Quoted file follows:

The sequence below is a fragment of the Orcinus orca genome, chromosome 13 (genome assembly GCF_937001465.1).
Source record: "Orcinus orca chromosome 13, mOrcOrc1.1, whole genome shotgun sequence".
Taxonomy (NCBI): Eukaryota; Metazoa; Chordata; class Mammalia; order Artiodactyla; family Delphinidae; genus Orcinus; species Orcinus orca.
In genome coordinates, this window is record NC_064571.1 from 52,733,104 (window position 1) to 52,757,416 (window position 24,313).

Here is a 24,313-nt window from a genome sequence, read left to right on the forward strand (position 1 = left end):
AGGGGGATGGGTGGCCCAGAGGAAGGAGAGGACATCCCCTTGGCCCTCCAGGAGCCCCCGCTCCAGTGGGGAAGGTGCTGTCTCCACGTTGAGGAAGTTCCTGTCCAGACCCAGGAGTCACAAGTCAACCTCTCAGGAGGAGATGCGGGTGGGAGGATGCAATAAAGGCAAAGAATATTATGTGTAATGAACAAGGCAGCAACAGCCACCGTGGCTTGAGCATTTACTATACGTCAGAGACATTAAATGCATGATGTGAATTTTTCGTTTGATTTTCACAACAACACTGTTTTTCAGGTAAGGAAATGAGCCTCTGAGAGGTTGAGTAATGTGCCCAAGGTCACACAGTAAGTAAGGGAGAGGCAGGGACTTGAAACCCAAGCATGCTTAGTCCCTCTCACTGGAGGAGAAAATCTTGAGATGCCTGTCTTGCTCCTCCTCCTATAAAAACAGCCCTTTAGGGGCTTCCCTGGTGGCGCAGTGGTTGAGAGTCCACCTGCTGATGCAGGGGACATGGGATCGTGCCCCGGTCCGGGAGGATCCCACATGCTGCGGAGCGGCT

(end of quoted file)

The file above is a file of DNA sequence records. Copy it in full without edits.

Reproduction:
The sequence below is a fragment of the Orcinus orca genome, chromosome 13 (genome assembly GCF_937001465.1).
Source record: "Orcinus orca chromosome 13, mOrcOrc1.1, whole genome shotgun sequence".
Taxonomy (NCBI): Eukaryota; Metazoa; Chordata; class Mammalia; order Artiodactyla; family Delphinidae; genus Orcinus; species Orcinus orca.
In genome coordinates, this window is record NC_064571.1 from 52,733,104 (window position 1) to 52,757,416 (window position 24,313).

Here is a 24,313-nt window from a genome sequence, read left to right on the forward strand (position 1 = left end):
AGGGGGATGGGTGGCCCAGAGGAAGGAGAGGACATCCCCTTGGCCCTCCAGGAGCCCCCGCTCCAGTGGGGAAGGTGCTGTCTCCACGTTGAGGAAGTTCCTGTCCAGACCCAGGAGTCACAAGTCAACCTCTCAGGAGGAGATGCGGGTGGGAGGATGCAATAAAGGCAAAGAATATTATGTGTAATGAACAAGGCAGCAACAGCCACCGTGGCTTGAGCATTTACTATACGTCAGAGACATTAAATGCATGATGTGAATTTTTCGTTTGATTTTCACAACAACACTGTTTTTCAGGTAAGGAAATGAGCCTCTGAGAGGTTGAGTAATGTGCCCAAGGTCACACAGTAAGTAAGGGAGAGGCAGGGACTTGAAACCCAAGCATGCTTAGTCCCTCTCACTGGAGGAGAAAATCTTGAGATGCCTGTCTTGCTCCTCCTCCTATAAAAACAGCCCTTTAGGGGCTTCCCTGGTGGCGCAGTGGTTGAGAGTCCACCTGCTGATGCAGGGGACATGGGATCGTGCCCCGGTCCGGGAGGATCCCACATGCTGCGGAGCGGCT